Meta-analysis of allograft bypass grafting to infrapopliteal arteries

M. Albers, M. Romiti, C. A B Pereira, M. Antonini, M. Wulkan

Research output: Contribution to journalArticle

Abstract

Objective: To determine graft patency and limb preservation after allograft bypass grafting to infrapopliteal arteries for different allograft materials. Design. Meta-analysis of case series that used survival analysis to describe outcomes. Methods. Studies published from 1982 through 2003 were identified from electronic databases and pertinent original articles. Four series of cryopreserved arterial allografts, 10 series of cryopreserved vein allografts, three series of cold-storaged vein allografts, and 16 series of umbilical-cord vein allografts were included in separate random-effects meta-analyses. Results. A graphical display of pooled survival curves of graft patency showed cold-storaged veins to have the best outcome in the first 4 years, followed by cryopreserved arteries, umbilical-cord veins, and cryopreserved veins. The respective 5-year pooled patency were 24, 21, 30, and 19%. For foot preservation, the best outcome was achieved with cryopreserved arteries followed by cryopreserved veins, umbilical-cord veins, and cold-storaged veins. A reference meta-analysis of polytetrafluoroethlylene grafts occupied the top position for graft patency and the second position for foot preservation. Conclusion. In leg revascularisation for critical ischaemia, graft patency is poor for allografts generally, but using peripheral allografts in repeat attempts at revascularisation is a valid strategy to prevent major amputation. A role for umbilical-cord vein allografts remains uncertain.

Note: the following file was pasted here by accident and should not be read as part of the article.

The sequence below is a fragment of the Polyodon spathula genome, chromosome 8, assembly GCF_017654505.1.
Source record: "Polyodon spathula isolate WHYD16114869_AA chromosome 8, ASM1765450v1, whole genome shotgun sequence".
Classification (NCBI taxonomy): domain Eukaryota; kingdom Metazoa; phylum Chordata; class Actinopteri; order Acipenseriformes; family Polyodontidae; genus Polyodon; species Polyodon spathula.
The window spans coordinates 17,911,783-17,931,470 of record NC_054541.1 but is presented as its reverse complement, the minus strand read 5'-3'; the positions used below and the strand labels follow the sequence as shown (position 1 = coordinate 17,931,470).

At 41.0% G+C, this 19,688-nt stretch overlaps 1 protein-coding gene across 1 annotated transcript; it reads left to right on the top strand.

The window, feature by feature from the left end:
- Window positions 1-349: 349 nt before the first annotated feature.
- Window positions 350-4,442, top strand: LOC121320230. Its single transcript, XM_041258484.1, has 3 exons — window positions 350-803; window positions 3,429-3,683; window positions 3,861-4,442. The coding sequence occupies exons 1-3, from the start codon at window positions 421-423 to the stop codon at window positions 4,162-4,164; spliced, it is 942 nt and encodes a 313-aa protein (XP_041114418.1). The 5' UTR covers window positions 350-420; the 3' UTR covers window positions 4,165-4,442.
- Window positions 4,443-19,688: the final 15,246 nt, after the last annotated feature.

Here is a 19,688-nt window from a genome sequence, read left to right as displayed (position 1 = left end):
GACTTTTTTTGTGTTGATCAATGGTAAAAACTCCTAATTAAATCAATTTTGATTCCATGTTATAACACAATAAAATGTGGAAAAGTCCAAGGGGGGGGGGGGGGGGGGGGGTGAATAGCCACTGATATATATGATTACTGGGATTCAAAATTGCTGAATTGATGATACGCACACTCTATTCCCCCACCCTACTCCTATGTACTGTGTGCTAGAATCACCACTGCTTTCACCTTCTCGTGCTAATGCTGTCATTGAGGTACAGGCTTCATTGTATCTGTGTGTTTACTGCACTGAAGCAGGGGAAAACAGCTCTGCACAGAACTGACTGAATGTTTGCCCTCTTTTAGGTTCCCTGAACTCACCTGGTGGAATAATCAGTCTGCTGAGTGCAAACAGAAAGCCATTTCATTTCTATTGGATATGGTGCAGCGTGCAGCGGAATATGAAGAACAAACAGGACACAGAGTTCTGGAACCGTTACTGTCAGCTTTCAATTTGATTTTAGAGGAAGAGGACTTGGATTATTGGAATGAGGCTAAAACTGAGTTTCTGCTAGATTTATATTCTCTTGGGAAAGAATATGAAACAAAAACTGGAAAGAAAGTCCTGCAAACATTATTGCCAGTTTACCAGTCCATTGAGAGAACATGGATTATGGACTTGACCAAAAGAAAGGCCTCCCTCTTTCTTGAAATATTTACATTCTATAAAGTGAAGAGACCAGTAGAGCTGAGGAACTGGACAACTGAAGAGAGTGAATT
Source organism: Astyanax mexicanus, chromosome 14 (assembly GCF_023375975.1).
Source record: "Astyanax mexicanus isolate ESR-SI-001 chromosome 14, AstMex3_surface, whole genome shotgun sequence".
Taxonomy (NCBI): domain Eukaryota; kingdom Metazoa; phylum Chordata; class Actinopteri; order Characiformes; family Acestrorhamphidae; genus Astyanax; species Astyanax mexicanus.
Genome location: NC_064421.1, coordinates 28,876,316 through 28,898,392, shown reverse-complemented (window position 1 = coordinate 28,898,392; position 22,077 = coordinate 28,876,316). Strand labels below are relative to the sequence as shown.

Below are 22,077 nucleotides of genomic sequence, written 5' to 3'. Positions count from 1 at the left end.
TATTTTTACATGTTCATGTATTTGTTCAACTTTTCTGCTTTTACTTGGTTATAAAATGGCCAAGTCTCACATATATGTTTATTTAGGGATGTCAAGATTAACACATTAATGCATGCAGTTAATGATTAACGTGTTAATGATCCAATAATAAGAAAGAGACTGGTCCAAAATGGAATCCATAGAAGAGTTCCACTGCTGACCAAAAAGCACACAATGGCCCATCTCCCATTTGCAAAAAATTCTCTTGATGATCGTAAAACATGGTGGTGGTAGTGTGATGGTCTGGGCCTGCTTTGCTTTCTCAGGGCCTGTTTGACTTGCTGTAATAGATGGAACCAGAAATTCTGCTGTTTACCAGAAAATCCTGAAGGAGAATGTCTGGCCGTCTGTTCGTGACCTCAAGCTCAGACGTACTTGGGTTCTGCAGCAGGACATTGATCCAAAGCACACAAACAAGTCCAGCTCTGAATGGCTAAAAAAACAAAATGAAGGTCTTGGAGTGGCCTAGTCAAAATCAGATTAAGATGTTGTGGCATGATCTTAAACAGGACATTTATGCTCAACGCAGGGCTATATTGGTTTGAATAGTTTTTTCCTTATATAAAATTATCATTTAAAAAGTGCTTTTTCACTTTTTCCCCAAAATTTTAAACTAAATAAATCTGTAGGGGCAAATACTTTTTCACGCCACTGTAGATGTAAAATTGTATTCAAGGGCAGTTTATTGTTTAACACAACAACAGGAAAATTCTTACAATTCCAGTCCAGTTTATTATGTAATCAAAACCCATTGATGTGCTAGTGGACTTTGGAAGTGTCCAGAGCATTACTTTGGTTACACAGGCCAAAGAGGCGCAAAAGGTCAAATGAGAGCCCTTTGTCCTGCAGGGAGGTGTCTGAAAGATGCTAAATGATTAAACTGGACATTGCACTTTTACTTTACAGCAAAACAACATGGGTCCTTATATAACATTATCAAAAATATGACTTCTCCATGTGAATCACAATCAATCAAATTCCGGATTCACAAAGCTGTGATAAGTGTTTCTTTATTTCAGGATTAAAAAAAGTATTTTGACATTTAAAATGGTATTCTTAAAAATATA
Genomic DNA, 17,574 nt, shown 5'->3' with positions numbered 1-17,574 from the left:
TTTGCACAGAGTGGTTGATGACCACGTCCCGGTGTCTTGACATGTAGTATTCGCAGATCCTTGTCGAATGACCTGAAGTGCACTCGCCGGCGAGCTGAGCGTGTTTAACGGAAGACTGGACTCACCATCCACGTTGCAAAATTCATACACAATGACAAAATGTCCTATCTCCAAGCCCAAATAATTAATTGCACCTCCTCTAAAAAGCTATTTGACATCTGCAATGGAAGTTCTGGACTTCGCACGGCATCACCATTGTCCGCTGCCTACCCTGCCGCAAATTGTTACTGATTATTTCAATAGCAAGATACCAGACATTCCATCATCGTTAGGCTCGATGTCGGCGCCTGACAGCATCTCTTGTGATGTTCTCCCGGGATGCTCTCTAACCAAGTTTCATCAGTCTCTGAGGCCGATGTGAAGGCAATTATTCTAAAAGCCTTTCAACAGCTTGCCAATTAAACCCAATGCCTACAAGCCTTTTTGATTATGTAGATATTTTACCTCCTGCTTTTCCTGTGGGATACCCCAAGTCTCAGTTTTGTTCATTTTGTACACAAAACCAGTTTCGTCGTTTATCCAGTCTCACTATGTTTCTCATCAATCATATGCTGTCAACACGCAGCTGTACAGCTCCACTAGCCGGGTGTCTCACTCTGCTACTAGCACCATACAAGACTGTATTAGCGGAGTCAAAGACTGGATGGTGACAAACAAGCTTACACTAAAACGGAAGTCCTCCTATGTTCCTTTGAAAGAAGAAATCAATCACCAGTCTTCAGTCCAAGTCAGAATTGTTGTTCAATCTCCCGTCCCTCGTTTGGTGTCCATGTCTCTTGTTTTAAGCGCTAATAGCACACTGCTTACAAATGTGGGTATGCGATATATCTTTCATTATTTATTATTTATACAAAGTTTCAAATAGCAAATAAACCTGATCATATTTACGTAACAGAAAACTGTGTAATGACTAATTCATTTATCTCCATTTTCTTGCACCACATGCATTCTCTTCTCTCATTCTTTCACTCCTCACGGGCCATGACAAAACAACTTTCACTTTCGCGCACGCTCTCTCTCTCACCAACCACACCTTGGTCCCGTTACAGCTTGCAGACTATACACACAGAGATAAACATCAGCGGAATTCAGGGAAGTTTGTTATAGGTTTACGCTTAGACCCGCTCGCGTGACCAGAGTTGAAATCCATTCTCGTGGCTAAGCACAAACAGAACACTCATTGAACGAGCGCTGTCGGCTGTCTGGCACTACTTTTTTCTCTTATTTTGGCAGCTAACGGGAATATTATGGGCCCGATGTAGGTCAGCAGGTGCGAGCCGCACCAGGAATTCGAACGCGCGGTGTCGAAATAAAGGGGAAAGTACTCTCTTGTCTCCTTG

Original languageEnglish
Pages (from-to)462-472
Number of pages11
JournalEuropean Journal of Vascular and Endovascular Surgery
Volume28
Issue number5
DOIs
Publication statusPublished - Nov 2004

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Keywords

  • Allograft
  • Bypass
  • Meta-analysis

ASJC Scopus subject areas

  • Cardiology and Cardiovascular Medicine
  • Radiology Nuclear Medicine and imaging
  • Surgery

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